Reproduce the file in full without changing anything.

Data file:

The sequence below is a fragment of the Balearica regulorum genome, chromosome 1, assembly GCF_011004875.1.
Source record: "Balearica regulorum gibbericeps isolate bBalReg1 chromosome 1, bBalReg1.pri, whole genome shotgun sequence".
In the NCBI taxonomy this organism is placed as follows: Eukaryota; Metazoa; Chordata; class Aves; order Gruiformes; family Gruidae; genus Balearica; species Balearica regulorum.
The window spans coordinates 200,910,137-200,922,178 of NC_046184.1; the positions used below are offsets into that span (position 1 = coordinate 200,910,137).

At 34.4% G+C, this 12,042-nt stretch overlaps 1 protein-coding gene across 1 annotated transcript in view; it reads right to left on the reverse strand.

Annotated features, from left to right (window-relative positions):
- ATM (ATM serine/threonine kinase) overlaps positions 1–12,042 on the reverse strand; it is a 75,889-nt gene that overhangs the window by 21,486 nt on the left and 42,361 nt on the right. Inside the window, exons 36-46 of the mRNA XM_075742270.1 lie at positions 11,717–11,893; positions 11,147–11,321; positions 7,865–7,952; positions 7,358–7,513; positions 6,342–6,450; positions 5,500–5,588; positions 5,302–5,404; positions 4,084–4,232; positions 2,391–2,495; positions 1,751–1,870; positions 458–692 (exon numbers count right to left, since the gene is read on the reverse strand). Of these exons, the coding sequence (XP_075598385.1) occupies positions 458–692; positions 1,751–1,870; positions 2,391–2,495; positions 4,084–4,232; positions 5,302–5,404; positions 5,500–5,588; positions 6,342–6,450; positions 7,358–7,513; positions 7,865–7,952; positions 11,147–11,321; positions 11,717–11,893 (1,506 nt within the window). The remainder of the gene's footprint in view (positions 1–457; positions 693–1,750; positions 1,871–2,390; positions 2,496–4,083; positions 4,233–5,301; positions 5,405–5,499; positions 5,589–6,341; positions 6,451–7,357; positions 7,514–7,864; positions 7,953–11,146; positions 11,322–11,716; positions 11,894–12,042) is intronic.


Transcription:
The sequence below is a fragment of the Balearica regulorum genome, chromosome 1, assembly GCF_011004875.1.
Source record: "Balearica regulorum gibbericeps isolate bBalReg1 chromosome 1, bBalReg1.pri, whole genome shotgun sequence".
In the NCBI taxonomy this organism is placed as follows: Eukaryota; Metazoa; Chordata; class Aves; order Gruiformes; family Gruidae; genus Balearica; species Balearica regulorum.
The window spans coordinates 200,910,137-200,922,178 of NC_046184.1; the positions used below are offsets into that span (position 1 = coordinate 200,910,137).

At 34.4% G+C, this 12,042-nt stretch overlaps 1 protein-coding gene across 1 annotated transcript in view; it reads right to left on the reverse strand.

Annotated features, from left to right (window-relative positions):
- ATM (ATM serine/threonine kinase) overlaps positions 1–12,042 on the reverse strand; it is a 75,889-nt gene that overhangs the window by 21,486 nt on the left and 42,361 nt on the right. Inside the window, exons 36-46 of the mRNA XM_075742270.1 lie at positions 11,717–11,893; positions 11,147–11,321; positions 7,865–7,952; positions 7,358–7,513; positions 6,342–6,450; positions 5,500–5,588; positions 5,302–5,404; positions 4,084–4,232; positions 2,391–2,495; positions 1,751–1,870; positions 458–692 (exon numbers count right to left, since the gene is read on the reverse strand). Of these exons, the coding sequence (XP_075598385.1) occupies positions 458–692; positions 1,751–1,870; positions 2,391–2,495; positions 4,084–4,232; positions 5,302–5,404; positions 5,500–5,588; positions 6,342–6,450; positions 7,358–7,513; positions 7,865–7,952; positions 11,147–11,321; positions 11,717–11,893 (1,506 nt within the window). The remainder of the gene's footprint in view (positions 1–457; positions 693–1,750; positions 1,871–2,390; positions 2,496–4,083; positions 4,233–5,301; positions 5,405–5,499; positions 5,589–6,341; positions 6,451–7,357; positions 7,514–7,864; positions 7,953–11,146; positions 11,322–11,716; positions 11,894–12,042) is intronic.